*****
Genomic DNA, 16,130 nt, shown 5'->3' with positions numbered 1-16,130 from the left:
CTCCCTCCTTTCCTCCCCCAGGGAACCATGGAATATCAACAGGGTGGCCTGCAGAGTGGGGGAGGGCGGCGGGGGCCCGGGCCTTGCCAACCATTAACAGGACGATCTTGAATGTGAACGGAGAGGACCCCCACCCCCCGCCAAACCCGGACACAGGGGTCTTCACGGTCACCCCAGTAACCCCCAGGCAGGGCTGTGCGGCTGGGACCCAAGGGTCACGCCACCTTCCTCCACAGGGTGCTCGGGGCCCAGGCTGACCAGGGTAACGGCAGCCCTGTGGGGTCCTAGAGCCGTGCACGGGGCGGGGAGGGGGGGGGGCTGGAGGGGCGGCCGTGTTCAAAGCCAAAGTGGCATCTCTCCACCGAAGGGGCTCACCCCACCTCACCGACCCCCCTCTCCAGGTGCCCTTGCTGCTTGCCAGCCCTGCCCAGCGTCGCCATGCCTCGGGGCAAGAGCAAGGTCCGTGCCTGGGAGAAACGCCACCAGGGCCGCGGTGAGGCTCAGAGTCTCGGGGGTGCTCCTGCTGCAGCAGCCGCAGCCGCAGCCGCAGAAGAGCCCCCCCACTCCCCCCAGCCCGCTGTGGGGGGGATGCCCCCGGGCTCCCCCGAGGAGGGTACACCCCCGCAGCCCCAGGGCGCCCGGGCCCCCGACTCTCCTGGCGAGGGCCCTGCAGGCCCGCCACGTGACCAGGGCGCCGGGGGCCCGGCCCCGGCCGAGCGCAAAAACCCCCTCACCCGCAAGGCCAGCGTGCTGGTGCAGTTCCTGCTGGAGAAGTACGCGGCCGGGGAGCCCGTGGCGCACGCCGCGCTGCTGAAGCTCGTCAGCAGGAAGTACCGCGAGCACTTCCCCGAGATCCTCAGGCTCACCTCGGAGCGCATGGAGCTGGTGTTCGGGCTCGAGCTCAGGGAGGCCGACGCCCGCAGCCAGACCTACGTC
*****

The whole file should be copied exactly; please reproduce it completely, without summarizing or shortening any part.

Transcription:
Genomic DNA, 16,130 nt, shown 5'->3' with positions numbered 1-16,130 from the left:
CTCCCTCCTTTCCTCCCCCAGGGAACCATGGAATATCAACAGGGTGGCCTGCAGAGTGGGGGAGGGCGGCGGGGGCCCGGGCCTTGCCAACCATTAACAGGACGATCTTGAATGTGAACGGAGAGGACCCCCACCCCCCGCCAAACCCGGACACAGGGGTCTTCACGGTCACCCCAGTAACCCCCAGGCAGGGCTGTGCGGCTGGGACCCAAGGGTCACGCCACCTTCCTCCACAGGGTGCTCGGGGCCCAGGCTGACCAGGGTAACGGCAGCCCTGTGGGGTCCTAGAGCCGTGCACGGGGCGGGGAGGGGGGGGGGCTGGAGGGGCGGCCGTGTTCAAAGCCAAAGTGGCATCTCTCCACCGAAGGGGCTCACCCCACCTCACCGACCCCCCTCTCCAGGTGCCCTTGCTGCTTGCCAGCCCTGCCCAGCGTCGCCATGCCTCGGGGCAAGAGCAAGGTCCGTGCCTGGGAGAAACGCCACCAGGGCCGCGGTGAGGCTCAGAGTCTCGGGGGTGCTCCTGCTGCAGCAGCCGCAGCCGCAGCCGCAGAAGAGCCCCCCCACTCCCCCCAGCCCGCTGTGGGGGGGATGCCCCCGGGCTCCCCCGAGGAGGGTACACCCCCGCAGCCCCAGGGCGCCCGGGCCCCCGACTCTCCTGGCGAGGGCCCTGCAGGCCCGCCACGTGACCAGGGCGCCGGGGGCCCGGCCCCGGCCGAGCGCAAAAACCCCCTCACCCGCAAGGCCAGCGTGCTGGTGCAGTTCCTGCTGGAGAAGTACGCGGCCGGGGAGCCCGTGGCGCACGCCGCGCTGCTGAAGCTCGTCAGCAGGAAGTACCGCGAGCACTTCCCCGAGATCCTCAGGCTCACCTCGGAGCGCATGGAGCTGGTGTTCGGGCTCGAGCTCAGGGAGGCCGACGCCCGCAGCCAGACCTACGTC